How to clean old tile grout

Old tile grout may become stained or dirty over time. Whether the grout is in the bathroom or kitchen, on the floor or on the wall, keeping it clean will make the entire surface look neat. Dirty tile grout diminishes the appearance of the tiled surface. It is also important to clean old grout properly so the tile itself does not become damaged.

Sweep the grout joints thoroughly. Use a vacuum cleaner attachment brush or broom to remove loose dirt and debris from the joints.

Fill a bucket with warm water. Dip a rag into the water and wring it out lightly.

Scrub the tiles with the rag and warm water to loosen built-up dirt and grime from the grout lines. Rinse and wring out the rag frequently. Let the grout joints air dry completely before moving on to clean with a cleaning solution.

Combine three parts baking soda and one part water into a bowl and stir to form a paste. Use a kitchen spatula or plastic putty knife to spread the paste onto the dirty tile grout. Let the paste sit on the grout for about one hour.

Scrub the paste into the grout with an old toothbrush after at least one hour has elapsed. Use a circular motion when scrubbing to effectively lift the build-up and grime from the joints.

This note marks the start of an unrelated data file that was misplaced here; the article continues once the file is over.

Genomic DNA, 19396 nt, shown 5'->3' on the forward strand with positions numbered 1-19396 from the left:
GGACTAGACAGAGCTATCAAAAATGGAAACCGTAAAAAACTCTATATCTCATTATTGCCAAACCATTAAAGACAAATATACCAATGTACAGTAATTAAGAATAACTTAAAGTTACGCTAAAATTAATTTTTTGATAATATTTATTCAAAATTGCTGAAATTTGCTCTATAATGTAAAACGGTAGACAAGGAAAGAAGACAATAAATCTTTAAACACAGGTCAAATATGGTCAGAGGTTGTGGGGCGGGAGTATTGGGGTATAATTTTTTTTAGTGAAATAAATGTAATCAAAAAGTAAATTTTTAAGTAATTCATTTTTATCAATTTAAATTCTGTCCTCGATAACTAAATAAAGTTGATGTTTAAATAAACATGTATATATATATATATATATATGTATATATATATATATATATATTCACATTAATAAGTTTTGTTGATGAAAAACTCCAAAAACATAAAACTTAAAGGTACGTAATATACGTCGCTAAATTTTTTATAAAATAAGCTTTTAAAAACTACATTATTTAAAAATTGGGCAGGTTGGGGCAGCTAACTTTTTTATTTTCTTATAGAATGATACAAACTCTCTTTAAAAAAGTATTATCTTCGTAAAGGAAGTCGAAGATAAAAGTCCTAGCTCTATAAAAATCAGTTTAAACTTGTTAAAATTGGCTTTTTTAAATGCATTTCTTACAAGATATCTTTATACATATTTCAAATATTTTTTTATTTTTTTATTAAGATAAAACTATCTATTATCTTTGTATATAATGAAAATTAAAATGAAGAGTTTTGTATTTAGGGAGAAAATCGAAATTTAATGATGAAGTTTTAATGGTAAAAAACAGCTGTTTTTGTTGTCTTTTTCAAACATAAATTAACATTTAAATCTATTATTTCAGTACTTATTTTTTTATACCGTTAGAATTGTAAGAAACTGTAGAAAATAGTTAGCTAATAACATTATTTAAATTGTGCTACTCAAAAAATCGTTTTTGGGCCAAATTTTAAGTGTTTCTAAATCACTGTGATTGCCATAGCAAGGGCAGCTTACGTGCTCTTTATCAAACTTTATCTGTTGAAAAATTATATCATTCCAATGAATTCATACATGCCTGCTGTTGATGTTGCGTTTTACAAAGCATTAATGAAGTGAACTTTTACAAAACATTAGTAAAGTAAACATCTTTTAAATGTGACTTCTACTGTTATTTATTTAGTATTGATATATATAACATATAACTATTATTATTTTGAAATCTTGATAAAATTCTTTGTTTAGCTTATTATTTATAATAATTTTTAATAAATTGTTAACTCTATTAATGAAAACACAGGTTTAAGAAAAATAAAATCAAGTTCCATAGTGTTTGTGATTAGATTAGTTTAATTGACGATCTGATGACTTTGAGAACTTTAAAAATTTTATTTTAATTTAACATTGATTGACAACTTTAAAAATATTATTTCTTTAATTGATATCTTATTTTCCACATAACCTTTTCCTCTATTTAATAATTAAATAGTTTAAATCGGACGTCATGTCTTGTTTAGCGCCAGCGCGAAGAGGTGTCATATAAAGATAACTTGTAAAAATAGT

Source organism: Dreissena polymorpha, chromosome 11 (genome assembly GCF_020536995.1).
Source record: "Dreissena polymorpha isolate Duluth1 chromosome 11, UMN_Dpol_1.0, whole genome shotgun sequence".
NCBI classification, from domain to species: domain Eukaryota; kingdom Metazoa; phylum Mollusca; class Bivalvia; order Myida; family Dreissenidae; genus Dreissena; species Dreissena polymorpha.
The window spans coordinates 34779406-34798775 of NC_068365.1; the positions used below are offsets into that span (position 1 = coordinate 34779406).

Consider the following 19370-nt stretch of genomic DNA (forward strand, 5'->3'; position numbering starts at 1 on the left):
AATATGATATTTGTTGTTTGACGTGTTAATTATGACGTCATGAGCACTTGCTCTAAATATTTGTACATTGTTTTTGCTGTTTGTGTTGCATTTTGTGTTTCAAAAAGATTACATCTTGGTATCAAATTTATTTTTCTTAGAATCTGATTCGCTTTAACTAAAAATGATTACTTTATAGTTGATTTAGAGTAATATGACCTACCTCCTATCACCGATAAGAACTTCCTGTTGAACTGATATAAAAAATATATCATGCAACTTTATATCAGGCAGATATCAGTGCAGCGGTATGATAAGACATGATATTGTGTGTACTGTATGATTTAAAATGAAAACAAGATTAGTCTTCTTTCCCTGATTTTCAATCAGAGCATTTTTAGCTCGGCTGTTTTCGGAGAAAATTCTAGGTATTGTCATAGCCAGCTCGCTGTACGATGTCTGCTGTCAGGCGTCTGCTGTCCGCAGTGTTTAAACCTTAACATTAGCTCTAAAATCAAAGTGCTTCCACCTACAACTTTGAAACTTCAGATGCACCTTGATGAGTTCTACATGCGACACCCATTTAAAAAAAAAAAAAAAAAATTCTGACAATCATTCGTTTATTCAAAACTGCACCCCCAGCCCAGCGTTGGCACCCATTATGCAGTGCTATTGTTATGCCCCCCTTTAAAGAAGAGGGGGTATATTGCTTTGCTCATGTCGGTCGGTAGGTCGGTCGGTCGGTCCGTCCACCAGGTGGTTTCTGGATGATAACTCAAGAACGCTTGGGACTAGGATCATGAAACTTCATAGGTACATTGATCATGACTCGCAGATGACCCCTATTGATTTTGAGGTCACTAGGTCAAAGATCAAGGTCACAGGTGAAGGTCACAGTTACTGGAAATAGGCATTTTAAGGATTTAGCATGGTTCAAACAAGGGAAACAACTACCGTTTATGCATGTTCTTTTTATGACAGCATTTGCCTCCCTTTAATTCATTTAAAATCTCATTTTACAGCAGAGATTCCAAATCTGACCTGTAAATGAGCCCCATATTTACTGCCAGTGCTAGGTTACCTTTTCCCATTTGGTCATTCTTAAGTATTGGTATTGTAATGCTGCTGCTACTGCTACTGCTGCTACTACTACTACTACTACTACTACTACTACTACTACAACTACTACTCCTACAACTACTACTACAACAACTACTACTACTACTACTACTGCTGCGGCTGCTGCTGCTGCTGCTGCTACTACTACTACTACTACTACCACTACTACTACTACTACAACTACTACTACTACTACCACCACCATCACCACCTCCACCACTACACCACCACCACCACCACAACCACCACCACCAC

Rinse the baking soda paste from the grout lines with a rag and water. Rinse out the rag often to avoid reapplying the paste to the surface. Go over the grout lines with a dry rag to remove excess moisture.

Mix 118ml oxygen bleach with one gallon of warm water if the old grout is still dirty. Dip an old toothbrush into the oxygen bleach solution and scrub the tile grout in a circular motion.

Let the oxygen bleach sit on the grout for up to 30 minutes. Rinse the grout with a rag and plain water. Dry thoroughly with clean rags.


Apply grout sealer to the grout joints once a year after they have been thoroughly cleaned. Sealing the grout will help to keep it clean.

Things You'll Need

  • Vacuum cleaner with attachment brush or broom
  • Bucket
  • Rags
  • Baking soda
  • Bowl
  • Kitchen spatula or putty knife
  • Old toothbrush
  • 118ml oxygen bleach
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About the Author

Kimbry Parker has been writing since 1998 and has published content on various websites. Parker has experience writing on a variety of topics such as health, parenting, home improvement and decorating. She is a graduate of Purdue University with a Bachelor of Arts in organizational communication.